In the few years since I had left high school I had developed a very graphic pen and ink style inspired by etchings and lithographs. It was an original approach to illustration, both graphically and conceptually, but I needed to develop it further. By handing me an opportunity to do it in the pages of "the most visually exciting magazine of the day," Art Paul had given me an international showcase not just for the style, but for my total approach to graphic art.

I didn't take any of this for granted and often did dozens of concept sketches for each month's issue. But in the rush to meet short deadlines and to fit my compositions to pre-determined layouts, my pencil drawings became little more than line drawings that served as blueprints for the elements that would go into the final art.

It was years before I began to rediscover pencil drawings as an end in themselves.


And when it happened, it wasn't a calculated decision. Instead, it was just an ad hoc case of developing some unfinished sketches that happened to turn up whenever I was digging through a drawer of old work. "That's a nice sketch," I'd think to myself when I saw some of these things. "I wonder what would happen if I just worked on it a little."

As a rule, the drawings I found myself developing were rough sketches originally done for old Playboy pictures. No mystery there, of course: the sensuality of the images made them a natural for the sensuality of a tonal rendering. But there was another reason.

 

The Ribald Classics series was always about some kind of sexual adventure or misadventure – which meant that I often drew people naked. And since it's harder to improvise naked figures than clothed ones, these were the drawings that I had most carefully defined in the first place.

 

Then around the same time, the French publication Nine Weeks asked me to do some drawings for their issues leading up to the national French elections. There were no articles to work around, no briefs of any kind: the publisher just asked me to send him pictures about politics, whatever that meant to me.

 

With a brief that open-ended, this was a guy who was speaking my language.

 

The images I sent the publication included paintings and ink drawings, but a couple of them, like the drawing below, were a throwback to the kind of art I had all but stopped doing two decades before. In fact, this particular drawing was the first time in all that time that I had submitted a pencil drawing to a client as finished art.

Since then, whenever an art director is interested, I've tried the same approach with other images. When Patrick Flynn showed an interest for The Baffler, for example, I sent him this.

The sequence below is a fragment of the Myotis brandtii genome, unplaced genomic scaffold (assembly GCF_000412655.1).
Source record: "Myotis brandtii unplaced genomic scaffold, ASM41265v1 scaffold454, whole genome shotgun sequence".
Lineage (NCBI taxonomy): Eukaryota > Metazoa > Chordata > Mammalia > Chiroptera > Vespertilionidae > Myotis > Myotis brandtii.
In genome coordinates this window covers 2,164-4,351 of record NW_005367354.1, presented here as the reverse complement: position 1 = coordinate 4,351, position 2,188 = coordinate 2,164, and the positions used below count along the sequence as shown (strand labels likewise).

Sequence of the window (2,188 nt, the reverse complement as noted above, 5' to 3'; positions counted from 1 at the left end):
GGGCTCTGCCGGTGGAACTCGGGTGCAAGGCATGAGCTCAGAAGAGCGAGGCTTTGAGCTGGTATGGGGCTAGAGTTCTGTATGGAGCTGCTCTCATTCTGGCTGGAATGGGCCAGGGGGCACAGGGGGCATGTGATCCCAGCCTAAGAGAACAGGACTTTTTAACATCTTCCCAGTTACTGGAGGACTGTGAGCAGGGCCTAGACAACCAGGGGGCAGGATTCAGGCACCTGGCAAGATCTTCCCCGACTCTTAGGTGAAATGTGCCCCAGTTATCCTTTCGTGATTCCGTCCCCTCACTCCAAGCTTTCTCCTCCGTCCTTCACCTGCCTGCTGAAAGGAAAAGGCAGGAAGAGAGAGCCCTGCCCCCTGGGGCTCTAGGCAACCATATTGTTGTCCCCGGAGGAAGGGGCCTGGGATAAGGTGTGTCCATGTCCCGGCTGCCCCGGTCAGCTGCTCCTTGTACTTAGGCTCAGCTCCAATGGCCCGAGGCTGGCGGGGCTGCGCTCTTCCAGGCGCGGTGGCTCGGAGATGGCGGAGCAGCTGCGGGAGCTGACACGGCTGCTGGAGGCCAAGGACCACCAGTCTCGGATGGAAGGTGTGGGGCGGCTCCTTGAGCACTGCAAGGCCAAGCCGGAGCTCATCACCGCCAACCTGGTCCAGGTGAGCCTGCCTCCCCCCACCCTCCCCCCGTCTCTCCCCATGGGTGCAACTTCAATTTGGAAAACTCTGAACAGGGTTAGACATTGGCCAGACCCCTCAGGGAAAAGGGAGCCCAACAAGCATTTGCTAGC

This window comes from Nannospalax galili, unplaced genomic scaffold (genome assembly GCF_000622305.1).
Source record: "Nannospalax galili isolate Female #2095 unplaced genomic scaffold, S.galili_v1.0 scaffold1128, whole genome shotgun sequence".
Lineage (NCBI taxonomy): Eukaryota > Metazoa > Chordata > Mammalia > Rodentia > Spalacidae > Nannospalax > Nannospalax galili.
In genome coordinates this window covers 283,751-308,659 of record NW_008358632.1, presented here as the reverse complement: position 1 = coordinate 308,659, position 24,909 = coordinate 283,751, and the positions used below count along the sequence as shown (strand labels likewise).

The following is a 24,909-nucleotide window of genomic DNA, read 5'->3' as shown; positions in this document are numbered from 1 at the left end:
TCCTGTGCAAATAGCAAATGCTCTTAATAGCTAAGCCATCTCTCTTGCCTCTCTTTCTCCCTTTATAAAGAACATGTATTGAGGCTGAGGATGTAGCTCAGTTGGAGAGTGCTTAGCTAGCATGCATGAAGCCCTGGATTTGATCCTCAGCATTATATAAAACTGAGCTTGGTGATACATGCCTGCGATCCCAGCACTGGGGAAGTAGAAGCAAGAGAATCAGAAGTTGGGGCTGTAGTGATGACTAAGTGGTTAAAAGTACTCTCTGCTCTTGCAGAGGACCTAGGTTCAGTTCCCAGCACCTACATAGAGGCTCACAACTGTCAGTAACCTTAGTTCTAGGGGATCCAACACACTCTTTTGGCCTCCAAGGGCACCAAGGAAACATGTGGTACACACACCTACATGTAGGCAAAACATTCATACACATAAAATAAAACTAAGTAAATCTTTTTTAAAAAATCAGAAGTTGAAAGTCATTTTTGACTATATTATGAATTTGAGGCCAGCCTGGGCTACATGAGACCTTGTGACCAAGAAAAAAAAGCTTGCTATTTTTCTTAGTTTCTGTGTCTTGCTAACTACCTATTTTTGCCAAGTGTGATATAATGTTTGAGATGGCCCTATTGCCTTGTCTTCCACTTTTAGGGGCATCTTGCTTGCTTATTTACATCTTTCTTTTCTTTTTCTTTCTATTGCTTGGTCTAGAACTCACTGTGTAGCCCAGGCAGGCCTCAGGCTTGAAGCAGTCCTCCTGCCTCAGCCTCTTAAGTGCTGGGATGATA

I've also done some imaginary pencil portraits of characters from Shakespeare's plays. I thought as a design concept they'd be good foils for the more conceptual  paintings I was doing.

Moreover, given the unfinished state of the drawings, I thought they'd go well with the playwright's soliloquies and, like the soliloquies, inject a certain intimacy to the more theatrical aspect of the plays.

Last fall I drew the Waverly Inn for a book about literary cafes published in Milan. The restaurant was always one of my favorites: back in the seventies I used to live nearby and ate there often.

 

My original idea was to do a painting of its distinctive red and green facade. So one afternoon in September I set out for the Village to do a detailed sketch. I intended to use it for reference. But once I had what I needed, I wondered why I needed anything more. So I sent the drawing to Milan, they liked it, and this is the way it was published in the book.

In Burnt Norton, TS Eliot wrote "Time present and time past / Are both perhaps present in time future."
 
I've been using pencil now for a long time, and while as far back as fifth grade, I may have imagined that I had mastered the art of drawing, I now feel more like Hokusai, who at 80 reportedly said he was just beginning to get the hang of it.

We all know that in the world of popular art we work in, there's not much call for the kind of simple drawings I've posted here. It's like the old lady said who used to live next door to my folks in Arkansas, "your son's pictures would be good if he'd just do them in color."
 
But that's why I've posted these drawings. Because while lots of us see each others' work in publications and exhibitions, there's always a side of ourselves that we reveal in our drawings that may never be seen anywhere else.



Years ago when I was doing an album cover for Billy Joel, he nearly cringed when I showed him some sketchbook drawings. He advised me never to show such unfinished stuff to anybody else. It would be like letting people listen to the outtakes from his recording sessions he said.

But of course I disagree. I think as artists, most of us like to see the work behind the work, not just as a way of evesdropping on the process, but because it gives us a chance to see what else is on the other side.  

It's like the look on Stevie Ray Vaughn's face. The finished album cover may be more dramatic, good for the image of the cowboy troubadour, but the drawing behind the painting shows more of the person behind the image.


For me all art begins in the observation of things we can see, even the observation of those things, like ideas, that we can't see.
 
Drawings and text © 2016 Brad Holland